Before the interventions, scientists estimated that each infected person passed on the coronavirus to more than two others, giving it the potential to spread rapidly. Early models of the disease’s spread, which did not factor in containment efforts, suggested that the virus, called SARS-CoV-2, would infect 40% of China’s population — some 500 million people. But between 16 and 30 January, a period that included the first 7 days of the lockdown, the number of people each infected individual gave the virus to dropped to 1.05, estimates Adam Kucharski, who models infectious-disease spread at the London School of Hygiene and Tropical Medicine. “That was amazing,” he says.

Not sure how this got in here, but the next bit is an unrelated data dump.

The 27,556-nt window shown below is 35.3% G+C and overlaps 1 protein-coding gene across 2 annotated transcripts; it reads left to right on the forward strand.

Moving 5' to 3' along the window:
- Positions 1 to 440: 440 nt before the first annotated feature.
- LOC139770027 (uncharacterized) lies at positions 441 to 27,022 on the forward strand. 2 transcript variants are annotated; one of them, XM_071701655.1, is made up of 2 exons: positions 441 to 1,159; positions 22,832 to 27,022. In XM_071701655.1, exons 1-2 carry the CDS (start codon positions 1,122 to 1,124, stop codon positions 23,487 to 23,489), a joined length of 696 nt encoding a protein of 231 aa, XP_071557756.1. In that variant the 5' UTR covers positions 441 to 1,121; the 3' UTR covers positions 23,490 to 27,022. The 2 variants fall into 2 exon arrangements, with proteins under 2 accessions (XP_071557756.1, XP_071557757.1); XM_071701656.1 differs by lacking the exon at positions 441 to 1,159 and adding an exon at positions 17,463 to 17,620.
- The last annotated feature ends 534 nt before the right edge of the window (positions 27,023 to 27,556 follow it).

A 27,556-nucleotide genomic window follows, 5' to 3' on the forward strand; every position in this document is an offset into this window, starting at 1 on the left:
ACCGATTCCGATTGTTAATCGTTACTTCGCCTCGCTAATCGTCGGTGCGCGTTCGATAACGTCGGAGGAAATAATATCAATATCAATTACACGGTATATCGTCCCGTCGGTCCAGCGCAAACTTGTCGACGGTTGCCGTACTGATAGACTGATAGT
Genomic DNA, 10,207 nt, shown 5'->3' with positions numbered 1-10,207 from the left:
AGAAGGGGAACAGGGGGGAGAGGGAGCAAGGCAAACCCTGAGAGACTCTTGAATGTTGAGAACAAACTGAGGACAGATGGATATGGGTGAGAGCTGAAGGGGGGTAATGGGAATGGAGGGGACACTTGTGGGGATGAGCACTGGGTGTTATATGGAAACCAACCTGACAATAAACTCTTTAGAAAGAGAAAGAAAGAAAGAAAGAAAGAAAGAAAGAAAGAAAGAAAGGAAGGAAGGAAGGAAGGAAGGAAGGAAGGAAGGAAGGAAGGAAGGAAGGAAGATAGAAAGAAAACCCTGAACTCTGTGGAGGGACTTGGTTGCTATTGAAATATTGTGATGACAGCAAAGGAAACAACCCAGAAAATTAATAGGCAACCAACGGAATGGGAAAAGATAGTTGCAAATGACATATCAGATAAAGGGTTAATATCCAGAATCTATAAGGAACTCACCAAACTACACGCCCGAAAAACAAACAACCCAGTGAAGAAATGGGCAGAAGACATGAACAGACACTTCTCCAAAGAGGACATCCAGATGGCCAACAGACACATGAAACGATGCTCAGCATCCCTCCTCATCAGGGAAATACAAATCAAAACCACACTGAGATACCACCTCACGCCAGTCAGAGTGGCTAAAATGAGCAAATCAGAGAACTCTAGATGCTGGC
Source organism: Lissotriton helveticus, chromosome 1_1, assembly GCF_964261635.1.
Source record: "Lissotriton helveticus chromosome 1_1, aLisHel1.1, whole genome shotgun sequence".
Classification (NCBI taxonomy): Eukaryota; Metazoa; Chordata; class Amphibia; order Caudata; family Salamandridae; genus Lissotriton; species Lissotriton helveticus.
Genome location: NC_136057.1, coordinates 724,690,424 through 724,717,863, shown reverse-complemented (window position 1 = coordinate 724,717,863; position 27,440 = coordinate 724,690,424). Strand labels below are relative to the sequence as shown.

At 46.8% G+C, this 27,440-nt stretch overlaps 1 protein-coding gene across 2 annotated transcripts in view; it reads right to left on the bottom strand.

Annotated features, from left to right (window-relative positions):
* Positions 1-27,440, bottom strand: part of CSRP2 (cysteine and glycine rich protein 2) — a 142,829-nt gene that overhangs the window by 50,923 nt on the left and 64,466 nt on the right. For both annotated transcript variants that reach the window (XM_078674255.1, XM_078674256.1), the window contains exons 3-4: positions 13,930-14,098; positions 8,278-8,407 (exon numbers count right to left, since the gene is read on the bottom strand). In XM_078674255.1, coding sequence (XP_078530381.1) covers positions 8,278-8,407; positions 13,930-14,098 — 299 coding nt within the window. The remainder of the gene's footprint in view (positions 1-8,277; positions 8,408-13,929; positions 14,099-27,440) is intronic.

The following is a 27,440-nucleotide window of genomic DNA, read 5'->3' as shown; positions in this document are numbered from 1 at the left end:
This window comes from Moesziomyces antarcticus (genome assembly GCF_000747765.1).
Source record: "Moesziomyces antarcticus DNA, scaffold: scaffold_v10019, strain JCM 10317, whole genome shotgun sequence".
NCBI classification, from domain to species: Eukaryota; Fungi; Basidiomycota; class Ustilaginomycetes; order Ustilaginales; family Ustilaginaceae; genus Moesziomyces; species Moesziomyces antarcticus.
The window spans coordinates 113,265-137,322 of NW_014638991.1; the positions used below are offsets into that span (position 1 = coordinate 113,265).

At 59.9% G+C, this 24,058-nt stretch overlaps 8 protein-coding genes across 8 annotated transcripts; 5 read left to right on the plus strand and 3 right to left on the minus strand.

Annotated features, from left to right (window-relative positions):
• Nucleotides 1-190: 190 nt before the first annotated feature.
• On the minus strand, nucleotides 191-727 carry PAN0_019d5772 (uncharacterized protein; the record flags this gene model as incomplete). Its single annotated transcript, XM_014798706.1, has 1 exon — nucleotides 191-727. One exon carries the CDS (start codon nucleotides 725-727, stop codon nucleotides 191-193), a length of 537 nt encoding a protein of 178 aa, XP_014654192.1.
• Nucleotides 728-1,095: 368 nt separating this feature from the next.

So, China was putting out the fire with greater dispatch than most other countries. It’s one of the reasons why it has been the first country to emerge from the other side of the crisis. The rapid containment of China’s outbreak is one of the major reasons that other countries even had a chance at containing their own.

What about Homeland Security’s contention that China misrepresented the severity of the crisis in order to stock up on medical supplies? This seems unlikely. The Chinese government didn’t seem to understand the severity of the crisis in those early days. In fact, it was only later, between January 24 and February 27, that China imported “2.5 billion healthcare items, including visors, masks, gloves and ventilators,” according to Chinese statistics.

But this was well after China was telling the world that the epidemic was serious, and it coincided with its efforts to deal with its own crisis. Was it hoarding, or was it preparing for a potential catastrophe of 500 million infected people?